The ongoing partial government shutdown has delayed the release of the final plan for oil and gas lease sales of offshore blocks in the Gulf of Mexico, the Atlantic, and the Arctic, S&P Global Platts reports, citing knowledgeable sources.
The Department of the Interior is one of nine federal ones that have been affected by the shutdown that began at the end of last year after President Trump demanded that Congress approves his plans for the border wall with Mexico and allocates US$5.6 billion for its construction.
The lease sale plan envisaged 47 lease sales, S&P Global Platts reports, in almost all federal waters. Last year, the Bureau of Land Management had scheduled 12 lease sales across the United States. Another one, and a controversial one, at that, for the Arctic National Wildlife Refuge, could take place this year despite the shutdown and environmental opposition.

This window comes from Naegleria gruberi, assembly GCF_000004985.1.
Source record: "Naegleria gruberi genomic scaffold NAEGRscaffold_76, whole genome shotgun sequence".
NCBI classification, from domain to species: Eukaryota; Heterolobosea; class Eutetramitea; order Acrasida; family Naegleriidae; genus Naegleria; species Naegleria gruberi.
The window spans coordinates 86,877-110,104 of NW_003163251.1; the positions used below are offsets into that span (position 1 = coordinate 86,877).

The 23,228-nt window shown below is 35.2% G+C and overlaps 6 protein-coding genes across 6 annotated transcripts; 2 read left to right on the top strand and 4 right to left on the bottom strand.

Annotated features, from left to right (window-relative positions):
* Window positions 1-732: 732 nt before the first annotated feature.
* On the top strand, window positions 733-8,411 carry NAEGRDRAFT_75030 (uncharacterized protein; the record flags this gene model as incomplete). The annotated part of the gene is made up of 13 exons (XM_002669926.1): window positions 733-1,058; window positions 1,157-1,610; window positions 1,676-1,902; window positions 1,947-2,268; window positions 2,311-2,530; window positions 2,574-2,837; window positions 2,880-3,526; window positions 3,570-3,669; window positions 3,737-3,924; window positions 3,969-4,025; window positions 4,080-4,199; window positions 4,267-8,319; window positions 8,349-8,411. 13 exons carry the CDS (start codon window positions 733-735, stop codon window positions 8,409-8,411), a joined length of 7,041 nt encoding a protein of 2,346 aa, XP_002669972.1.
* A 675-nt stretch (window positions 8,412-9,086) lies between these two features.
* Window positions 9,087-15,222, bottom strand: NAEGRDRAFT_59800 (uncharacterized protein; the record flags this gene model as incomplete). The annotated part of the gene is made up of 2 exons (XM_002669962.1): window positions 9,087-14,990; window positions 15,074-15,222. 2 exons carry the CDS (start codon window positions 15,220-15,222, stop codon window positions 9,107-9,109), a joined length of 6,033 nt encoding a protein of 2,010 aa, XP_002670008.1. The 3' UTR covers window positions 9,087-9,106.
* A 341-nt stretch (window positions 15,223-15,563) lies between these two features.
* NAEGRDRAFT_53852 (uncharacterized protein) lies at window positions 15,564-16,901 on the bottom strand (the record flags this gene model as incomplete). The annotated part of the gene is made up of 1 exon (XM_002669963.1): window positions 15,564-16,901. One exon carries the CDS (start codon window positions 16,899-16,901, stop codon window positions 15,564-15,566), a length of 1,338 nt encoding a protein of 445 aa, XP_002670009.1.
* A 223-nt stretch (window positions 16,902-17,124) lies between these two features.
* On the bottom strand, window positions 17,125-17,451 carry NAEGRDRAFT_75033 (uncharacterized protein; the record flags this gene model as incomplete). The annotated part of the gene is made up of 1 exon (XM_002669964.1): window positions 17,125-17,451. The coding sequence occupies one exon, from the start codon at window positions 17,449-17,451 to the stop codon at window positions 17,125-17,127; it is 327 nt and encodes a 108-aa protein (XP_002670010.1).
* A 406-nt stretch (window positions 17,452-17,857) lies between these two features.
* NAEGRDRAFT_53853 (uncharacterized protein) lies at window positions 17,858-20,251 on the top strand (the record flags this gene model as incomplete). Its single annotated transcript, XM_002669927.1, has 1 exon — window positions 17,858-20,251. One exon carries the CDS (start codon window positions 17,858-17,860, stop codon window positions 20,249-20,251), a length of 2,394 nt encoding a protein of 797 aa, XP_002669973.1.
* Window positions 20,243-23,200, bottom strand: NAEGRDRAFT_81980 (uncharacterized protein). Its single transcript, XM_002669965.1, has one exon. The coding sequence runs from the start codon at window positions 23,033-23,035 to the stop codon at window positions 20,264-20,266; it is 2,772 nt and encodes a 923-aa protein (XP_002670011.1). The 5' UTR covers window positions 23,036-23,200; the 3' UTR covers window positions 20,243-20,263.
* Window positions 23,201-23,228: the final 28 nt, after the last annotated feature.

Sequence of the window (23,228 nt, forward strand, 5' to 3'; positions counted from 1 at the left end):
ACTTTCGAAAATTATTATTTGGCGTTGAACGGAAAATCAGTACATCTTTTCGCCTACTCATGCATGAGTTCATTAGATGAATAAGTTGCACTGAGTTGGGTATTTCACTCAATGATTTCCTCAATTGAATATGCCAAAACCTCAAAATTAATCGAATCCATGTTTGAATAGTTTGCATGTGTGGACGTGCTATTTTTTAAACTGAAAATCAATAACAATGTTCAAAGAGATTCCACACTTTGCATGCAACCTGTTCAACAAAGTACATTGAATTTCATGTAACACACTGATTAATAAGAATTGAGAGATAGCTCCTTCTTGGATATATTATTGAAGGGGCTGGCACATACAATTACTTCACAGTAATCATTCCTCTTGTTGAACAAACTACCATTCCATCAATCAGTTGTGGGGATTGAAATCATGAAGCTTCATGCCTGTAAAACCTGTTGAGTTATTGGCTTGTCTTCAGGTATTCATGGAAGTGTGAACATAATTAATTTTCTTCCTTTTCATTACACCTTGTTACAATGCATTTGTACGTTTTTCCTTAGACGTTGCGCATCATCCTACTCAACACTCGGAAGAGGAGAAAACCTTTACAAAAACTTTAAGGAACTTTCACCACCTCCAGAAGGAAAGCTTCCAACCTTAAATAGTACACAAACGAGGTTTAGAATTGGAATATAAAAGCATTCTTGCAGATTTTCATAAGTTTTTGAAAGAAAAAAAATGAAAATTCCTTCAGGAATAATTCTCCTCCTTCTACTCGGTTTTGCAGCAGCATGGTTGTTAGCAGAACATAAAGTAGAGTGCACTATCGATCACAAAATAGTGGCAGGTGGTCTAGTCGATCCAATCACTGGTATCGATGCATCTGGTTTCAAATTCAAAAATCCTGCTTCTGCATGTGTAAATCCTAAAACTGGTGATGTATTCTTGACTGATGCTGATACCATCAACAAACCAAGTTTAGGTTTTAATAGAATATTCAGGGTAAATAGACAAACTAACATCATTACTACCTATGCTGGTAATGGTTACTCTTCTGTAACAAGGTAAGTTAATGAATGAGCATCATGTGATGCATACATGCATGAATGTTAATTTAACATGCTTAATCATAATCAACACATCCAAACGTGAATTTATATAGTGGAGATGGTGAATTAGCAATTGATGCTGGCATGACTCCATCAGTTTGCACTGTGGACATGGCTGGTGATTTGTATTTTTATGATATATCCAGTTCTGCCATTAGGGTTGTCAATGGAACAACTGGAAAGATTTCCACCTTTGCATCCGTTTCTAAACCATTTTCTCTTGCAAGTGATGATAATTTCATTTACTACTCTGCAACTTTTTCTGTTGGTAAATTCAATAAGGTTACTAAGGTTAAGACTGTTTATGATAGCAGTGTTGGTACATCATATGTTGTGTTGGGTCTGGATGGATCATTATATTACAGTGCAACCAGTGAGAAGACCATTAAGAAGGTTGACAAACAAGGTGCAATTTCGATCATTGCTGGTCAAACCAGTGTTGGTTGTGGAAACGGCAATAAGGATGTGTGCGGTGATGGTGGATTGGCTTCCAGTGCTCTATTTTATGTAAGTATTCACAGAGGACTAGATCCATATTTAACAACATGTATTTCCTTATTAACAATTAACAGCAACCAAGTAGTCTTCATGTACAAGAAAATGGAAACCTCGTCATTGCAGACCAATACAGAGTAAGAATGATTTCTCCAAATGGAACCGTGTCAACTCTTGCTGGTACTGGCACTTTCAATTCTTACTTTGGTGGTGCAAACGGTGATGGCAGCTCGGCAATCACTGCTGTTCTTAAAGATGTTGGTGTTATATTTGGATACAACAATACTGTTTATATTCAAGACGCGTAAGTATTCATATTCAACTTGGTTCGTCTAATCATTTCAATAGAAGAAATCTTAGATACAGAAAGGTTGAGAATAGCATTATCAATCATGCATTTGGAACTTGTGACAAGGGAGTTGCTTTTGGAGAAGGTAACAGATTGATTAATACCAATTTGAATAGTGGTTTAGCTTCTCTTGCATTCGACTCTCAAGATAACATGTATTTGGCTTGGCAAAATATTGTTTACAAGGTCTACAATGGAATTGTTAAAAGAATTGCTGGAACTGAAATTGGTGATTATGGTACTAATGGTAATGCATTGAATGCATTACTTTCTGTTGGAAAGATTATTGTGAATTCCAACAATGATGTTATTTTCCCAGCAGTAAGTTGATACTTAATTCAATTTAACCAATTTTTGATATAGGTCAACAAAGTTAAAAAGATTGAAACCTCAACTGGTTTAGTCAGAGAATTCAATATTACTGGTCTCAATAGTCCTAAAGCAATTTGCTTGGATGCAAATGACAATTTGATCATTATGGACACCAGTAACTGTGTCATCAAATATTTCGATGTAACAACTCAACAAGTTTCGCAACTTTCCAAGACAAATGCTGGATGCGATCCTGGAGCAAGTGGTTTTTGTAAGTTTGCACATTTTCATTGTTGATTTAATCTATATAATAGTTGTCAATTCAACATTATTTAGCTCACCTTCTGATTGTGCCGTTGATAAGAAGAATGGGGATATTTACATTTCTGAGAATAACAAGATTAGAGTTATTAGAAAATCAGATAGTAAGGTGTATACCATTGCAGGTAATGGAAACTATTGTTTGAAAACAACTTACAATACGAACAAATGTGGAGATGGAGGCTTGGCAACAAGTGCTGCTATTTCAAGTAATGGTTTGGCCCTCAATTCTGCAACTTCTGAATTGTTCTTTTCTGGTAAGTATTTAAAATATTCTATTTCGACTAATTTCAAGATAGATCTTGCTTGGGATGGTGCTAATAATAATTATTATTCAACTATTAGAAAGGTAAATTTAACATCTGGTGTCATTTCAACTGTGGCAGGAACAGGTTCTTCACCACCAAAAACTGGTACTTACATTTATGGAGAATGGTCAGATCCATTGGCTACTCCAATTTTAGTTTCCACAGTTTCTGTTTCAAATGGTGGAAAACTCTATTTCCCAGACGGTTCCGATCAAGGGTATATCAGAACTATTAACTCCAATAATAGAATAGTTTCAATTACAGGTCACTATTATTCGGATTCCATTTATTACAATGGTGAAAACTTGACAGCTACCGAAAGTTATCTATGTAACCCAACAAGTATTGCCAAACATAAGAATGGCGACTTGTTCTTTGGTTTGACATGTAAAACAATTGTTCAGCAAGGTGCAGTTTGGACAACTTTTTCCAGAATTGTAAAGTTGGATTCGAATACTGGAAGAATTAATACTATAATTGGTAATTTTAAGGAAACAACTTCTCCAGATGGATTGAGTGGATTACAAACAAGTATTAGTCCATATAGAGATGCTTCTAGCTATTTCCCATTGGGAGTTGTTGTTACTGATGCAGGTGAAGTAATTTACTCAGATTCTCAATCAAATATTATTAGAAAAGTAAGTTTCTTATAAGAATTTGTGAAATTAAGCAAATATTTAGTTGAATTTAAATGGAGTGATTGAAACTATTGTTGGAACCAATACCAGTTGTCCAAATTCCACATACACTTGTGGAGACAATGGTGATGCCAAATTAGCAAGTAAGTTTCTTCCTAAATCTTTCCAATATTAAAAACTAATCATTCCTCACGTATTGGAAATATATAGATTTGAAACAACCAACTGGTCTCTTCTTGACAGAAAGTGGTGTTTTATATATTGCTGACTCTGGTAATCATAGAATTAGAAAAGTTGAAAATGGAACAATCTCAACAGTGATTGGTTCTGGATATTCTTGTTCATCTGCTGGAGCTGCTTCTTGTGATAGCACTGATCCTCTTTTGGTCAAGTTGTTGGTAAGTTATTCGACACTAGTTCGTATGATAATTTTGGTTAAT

Another lease sale planned for this year, in March, that will cover 78 million acres in the Gulf of Mexico is also unlikely to be affected by the shutdown because it was part of the 2017-2022 offshore lease sale plan – the National Outer Continental Shelf Oil and Gas Leasing Program – that was approved by the second Obama administration.
The U.S. outer continental shelf holds technically recoverable reserves estimated at 550 million barrels of oil and 1.25 trillion cu ft of natural gas. The Gulf of Mexico was made the focus of the 2017-2022 plan because of the consistent interest of oil and gas explorers in the area, the high resource potential, and not least, the extensiveness of production infrastructure, a statement from the Department of the Interior from 2017 said.
However, the Trump administration has been eager to open up more federal waters to oil and gas exploration as part of its energy dominance agenda. Opposition has been strong and now that Congress will have a Democratic majority, it may also become more meaningful.
By Irina Slav for Oilprice.com
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